The Onshoring of Manufacturing

July, 2020

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COVID-19 has been the catalyst for organisations and Governments to re-think their supply chains and dependence on a single source of manufactured products. This report examines the outlook for domestic manufacturing and what sub-sectors we expect to grow over the medium- to longer-term.

Buying Australian Made

COVID-19 has driven stronger domestic demand for Australian-made products following the supply shortages we saw earlier in the year. Due to this, organisations quickly adapted to produce products that became in short supply and are now evaluating their supply chains with the aim of increasing domestic production. Sub-sectors where this trend is most prevalent are Food, Beverage and Tobacco Manufacturing and Basic Chemical Manufacturing (which includes health supplements, toiletries and pharmaceuticals) both of which were growing pre-COVID.

BIS Oxford Economics forecast all manufacturing sub-sectors to grow over the next 10-years. Food, Beverage and Tobacco Manufacturing is forecast to experience strong growth over this period whilst the other sub-sectors are expected to see more moderate growth.

Food, Beverage and Tobacco Manufacturing grew strongly between 1990 and 2000 before somewhat stabilising until circa 2016. This sub-sector is now forecast to experience strong growth as more consumers are expected to push for local production.

A recent example of growth in this sector is Kalfresh’s proposed Scenic Rim Agricultural and Industrial Precinct (SRAIP). Kalfresh, a vegetable farmer and manufacturer, have proposed the 40-hectare integrated agricultural, industrial processing precinct in Kalbar, South East Queensland. The vision of the SRAIP is to create a place where primary rural and secondary rural industrial activities are located within close proximity to each other to create opportunities not feasible in the typical food-to-retailer system.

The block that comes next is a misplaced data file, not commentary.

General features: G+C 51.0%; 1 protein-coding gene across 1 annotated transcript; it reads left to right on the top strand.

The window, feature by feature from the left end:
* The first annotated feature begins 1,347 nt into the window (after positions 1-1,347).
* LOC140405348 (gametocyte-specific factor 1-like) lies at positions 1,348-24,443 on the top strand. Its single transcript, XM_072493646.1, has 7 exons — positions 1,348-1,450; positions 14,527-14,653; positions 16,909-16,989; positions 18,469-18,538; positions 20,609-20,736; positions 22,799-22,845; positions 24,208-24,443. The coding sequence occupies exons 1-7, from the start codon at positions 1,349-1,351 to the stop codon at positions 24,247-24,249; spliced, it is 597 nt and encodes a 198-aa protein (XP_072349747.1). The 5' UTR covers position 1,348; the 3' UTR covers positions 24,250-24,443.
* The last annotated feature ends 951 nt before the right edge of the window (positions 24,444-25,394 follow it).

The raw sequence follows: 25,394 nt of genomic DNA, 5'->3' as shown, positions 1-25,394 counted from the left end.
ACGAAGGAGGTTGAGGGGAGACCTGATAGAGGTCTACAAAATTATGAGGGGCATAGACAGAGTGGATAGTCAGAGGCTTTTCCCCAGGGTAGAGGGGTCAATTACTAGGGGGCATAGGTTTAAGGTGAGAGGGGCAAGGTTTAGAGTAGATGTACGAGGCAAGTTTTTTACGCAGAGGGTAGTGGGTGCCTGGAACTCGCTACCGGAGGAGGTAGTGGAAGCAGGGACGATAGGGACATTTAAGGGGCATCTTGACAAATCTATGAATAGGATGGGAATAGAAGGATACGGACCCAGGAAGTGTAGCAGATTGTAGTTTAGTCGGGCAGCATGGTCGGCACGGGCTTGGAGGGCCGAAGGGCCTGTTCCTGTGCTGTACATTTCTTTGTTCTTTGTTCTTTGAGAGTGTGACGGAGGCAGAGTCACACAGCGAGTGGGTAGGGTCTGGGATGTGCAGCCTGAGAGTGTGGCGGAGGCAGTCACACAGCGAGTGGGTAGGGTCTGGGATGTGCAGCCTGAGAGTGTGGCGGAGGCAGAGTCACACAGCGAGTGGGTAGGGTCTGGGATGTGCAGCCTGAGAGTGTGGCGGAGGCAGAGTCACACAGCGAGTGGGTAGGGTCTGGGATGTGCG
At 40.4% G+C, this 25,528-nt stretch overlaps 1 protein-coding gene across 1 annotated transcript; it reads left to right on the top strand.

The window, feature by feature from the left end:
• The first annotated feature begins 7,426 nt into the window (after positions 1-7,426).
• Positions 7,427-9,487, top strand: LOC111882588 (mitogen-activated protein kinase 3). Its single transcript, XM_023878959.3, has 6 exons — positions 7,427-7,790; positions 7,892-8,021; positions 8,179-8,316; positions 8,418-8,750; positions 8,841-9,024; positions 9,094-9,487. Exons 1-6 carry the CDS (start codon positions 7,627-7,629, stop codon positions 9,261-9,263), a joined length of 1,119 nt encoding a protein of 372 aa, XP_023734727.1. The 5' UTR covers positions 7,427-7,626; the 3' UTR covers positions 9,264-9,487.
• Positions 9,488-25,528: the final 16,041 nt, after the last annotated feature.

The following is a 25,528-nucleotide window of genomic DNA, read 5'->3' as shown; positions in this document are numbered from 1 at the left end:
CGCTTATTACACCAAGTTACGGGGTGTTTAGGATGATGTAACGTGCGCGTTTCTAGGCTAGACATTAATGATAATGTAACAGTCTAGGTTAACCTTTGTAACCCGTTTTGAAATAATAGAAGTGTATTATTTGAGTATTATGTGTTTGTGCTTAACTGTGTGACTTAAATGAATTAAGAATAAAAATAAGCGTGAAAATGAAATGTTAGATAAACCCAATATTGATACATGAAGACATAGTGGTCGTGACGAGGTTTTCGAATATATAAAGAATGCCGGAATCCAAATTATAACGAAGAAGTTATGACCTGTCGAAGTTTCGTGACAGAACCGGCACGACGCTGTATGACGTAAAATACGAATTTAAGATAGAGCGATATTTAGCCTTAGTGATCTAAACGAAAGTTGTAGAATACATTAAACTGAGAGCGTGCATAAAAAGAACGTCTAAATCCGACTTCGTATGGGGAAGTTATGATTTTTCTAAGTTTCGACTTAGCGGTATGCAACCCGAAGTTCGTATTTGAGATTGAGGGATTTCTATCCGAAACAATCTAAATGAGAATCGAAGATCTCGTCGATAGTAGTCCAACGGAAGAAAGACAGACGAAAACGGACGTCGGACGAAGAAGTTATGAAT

Authors

Casey Robinson

Director

View Profile > QLD
Daniel McGrath

Director

View Profile > QLD

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According to the latest Australian Industry Group Australian Performance of Manufacturing Index, the 9.9 point increase to 51.5 points in June was heavily focused in the large food and beverage sector, as new orders from wholesale distributors grew as a result of restrictions easing. The return to expansionary conditions in this index is a positive for the industrial market in particular for refrigerated industrial space warehouses and distribution centres.

Building Supply Chain Resilience

Prior to the onset of COVID-19 we had already seen a rise in protectionist measures globally. During COVID-19, the shutdown of borders led to all layers of supply chains (including manufacturing, distribution and delivery) being tested, and in some areas, supply chains failed. The pandemic has highlighted Australia’s reliance on international manufacturers and potential issues with keeping low inventory levels, a feature of the ‘just in time’ delivery strategy.

Going forward, we expect to see the diversification of supply chains as well as multinational companies looking to regionalise their production operations to reduce the risk of having a central point of manufacturing and the chance of future shortages of critical goods. According to IBISWorld, circa 70% of domestic pharmaceutical demand is met by imports, with Australia importing 2.3x the number of pharmaceutical exports than it produces.

The rapid increase in demand for, and the decreased availability of, pharmaceutical and medical products as a result of COVID-19 saw some medical and non-medical manufacturers increase production of medical and personal protective equipment to cater to increased demand and to fill gaps caused by supply chain failings.

While many manufacturers have stepped up to fill short-term needs using additional labour, it is unlikely that many of these operations will continue long-term as they can be made cheaper elsewhere in the world. Australian manufacturers planning on spending fixed capital need to ensure they are going into areas where we have a competitive advantage or can add services that produce a profitable return post-pandemic.

Building approvals increasing